Tuesday, April 29, 2014

Rounding up the troops

The picture is the right way up...

Resin Regatta photos - Sunday

Photos from Resin Regatta - Saturday

Mark looking back on life after the hoist

Getting ready for a windward douse

Nat to Mark 'hey could you admire the pole at some other time and perhaps just slide it back into its sleeve for now?'

OK, dousing post finish

This boat has a major advantage in that it is behind us

With Matt, getting the boat ready inthe morning

Post race. Salty.

Getting boat ready. with Nathan.

Trying to get Internet access to work via the satellite phone...

I know it doesn't look like it but I have not been very successful at it...

Monday, April 28, 2014

Qualifier track

18 APR 2014    3 days                 18:53:18 471 mi Average speed:5 mph

Furthest distance from shore: 140 miles

Not quite accurate as according to it, I sailed over land...I actually remember tacking my way up that channel in bloody 25 to 27 knot winds and choppy waters...

Saturday, April 26, 2014

SHTP Qualifier - Tuesday. Santa Cruz

Pulled into the harbor around 830 in the morning. All good and qualifier completed with a few more miles due to unforeseen weather conditions.

I actually had trouble making it to the harbor due to lack of wind, I had to go well out of my way to find 8 knots of breeze early morning. Wind picked up around 7am though and I was good then, so I ended up way in the middle of Monterey Bay.

What a difference. It was raining and blowing 40 a few miles north in the middle of the night and 8 hours later, this is what I see

Getting ready for harbor

Elise at dock

Another huge treat is that Skip Alan (who lives in Santa Cruz) came by to greet me and offer help (Internet, shower, etc...) - I am so honored. Skip is a world class sailor, winner of the 2008 transpac (and pretty much every race he does) and a wonderful human being. Heart in his hand. I met Skip in 2006 (we are both also cat lovers) when I was prepping for offshore crossing, by looking to do deliveries or partnering with someone on Pac Cup.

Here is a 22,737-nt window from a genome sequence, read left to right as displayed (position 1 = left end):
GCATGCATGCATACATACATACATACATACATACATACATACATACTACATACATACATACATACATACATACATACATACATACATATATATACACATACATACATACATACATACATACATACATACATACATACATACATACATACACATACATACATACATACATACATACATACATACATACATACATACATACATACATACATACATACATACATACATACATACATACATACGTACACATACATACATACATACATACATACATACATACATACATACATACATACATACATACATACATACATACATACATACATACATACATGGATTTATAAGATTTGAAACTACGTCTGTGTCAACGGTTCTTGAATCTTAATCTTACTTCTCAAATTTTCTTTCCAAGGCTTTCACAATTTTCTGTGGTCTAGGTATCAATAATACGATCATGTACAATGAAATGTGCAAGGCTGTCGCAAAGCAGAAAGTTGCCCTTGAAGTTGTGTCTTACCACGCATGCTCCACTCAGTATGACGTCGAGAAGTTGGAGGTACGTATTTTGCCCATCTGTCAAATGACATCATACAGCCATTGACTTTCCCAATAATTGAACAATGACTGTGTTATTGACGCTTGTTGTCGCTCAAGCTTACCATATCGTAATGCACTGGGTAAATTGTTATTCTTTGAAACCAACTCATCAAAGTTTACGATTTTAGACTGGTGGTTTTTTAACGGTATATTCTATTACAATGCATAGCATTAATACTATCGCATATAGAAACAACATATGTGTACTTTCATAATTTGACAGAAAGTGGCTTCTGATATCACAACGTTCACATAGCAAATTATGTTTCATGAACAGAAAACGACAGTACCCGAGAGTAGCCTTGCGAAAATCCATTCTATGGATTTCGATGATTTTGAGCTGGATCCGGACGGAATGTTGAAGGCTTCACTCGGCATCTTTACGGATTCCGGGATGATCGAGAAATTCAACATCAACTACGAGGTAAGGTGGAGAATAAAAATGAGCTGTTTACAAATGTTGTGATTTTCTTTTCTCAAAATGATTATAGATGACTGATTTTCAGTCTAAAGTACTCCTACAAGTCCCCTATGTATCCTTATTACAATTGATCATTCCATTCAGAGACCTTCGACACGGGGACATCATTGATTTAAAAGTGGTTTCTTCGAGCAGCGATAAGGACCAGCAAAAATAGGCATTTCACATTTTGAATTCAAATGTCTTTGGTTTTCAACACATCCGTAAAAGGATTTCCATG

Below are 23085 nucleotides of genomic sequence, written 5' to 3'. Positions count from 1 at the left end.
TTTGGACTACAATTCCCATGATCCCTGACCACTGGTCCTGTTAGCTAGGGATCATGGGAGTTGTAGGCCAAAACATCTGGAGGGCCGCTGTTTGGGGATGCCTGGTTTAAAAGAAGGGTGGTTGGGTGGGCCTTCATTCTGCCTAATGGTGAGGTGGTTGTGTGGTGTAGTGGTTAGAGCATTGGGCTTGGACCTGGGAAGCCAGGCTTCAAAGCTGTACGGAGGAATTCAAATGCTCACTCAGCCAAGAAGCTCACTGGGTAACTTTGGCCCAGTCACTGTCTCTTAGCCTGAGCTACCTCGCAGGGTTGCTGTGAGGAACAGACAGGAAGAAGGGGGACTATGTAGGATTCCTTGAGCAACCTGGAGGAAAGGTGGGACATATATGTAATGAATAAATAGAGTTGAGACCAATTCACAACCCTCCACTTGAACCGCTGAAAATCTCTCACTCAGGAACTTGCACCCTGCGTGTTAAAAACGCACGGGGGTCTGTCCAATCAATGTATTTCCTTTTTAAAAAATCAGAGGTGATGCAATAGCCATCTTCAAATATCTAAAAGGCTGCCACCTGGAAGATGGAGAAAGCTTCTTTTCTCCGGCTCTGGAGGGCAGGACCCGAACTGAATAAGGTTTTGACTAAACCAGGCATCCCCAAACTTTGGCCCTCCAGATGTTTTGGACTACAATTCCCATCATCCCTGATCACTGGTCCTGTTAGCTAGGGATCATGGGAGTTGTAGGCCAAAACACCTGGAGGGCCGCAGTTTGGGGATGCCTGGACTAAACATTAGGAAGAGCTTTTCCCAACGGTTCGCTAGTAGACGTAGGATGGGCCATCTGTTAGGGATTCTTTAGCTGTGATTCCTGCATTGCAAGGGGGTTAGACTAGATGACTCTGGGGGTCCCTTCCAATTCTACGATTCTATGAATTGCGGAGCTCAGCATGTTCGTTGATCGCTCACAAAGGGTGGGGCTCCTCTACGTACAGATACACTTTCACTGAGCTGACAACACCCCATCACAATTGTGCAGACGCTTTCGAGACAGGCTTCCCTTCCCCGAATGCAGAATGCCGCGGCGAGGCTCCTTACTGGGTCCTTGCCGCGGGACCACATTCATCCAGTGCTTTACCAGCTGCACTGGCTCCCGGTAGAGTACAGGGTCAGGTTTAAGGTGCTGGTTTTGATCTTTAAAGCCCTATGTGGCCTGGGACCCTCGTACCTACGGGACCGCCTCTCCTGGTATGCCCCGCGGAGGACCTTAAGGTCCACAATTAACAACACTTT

Welcome by Serge and Brian with banana bread and Nutella. Awesome! 

And I had three showers that day. Just because I could.

Photos when not mine, courtesy of Serge.

Monday Night Storm. SHTP Qualifier

Talked to Brian on the VHF and basically just managed to get a few miles further North from Half Moon Bay, maybe 6 or 8 miles than where I was when he called. Wind around 3 to 10 knots...Became very bored and tested satellite phone.

The wind then completely died at night, literally died. It was glass all around the boat. I had dinner on deck, under the stars. The sails were flapping badly but I decided to keep them up. Easier to reduce sail area than to hoist new sails, particularly with the main.

I decided to go to sleep since there wasn't much sailing to do. Not happy about prospect of drifting all night in the middle of nowhere so close to home. But usually in sub 5 knots I make a face...No risk of any lee shore, I was at least 7 or 8 miles away from the closest shore and the non existent waves would have been from the North (yes I did not see this Westerly that was so promised...) basically blowing me to no man's land, perhaps Carmel, somewhere 70 miles south of where I was.

Just boring...

Was alone with a sea lion that was swimming around the boat maybe hoping for some of that tuna salad I had for dinner. Talked to the guy but didn't hear back. Maybe a deaf sea lion. 

Fell asleep but set timer to keep  a regular watch schedule. I either slept through the timer or storm came up while I was asleep but I woke up to a boat on its side lying a hull (ie hove to but with so much power in the main that it is pinned to the water). I look around and see winds of 25 knots, black cloud over black sea, really dark seas full of white foam. Quite a sight! Totally surreal. Took me a couple of seconds to adjust to reality.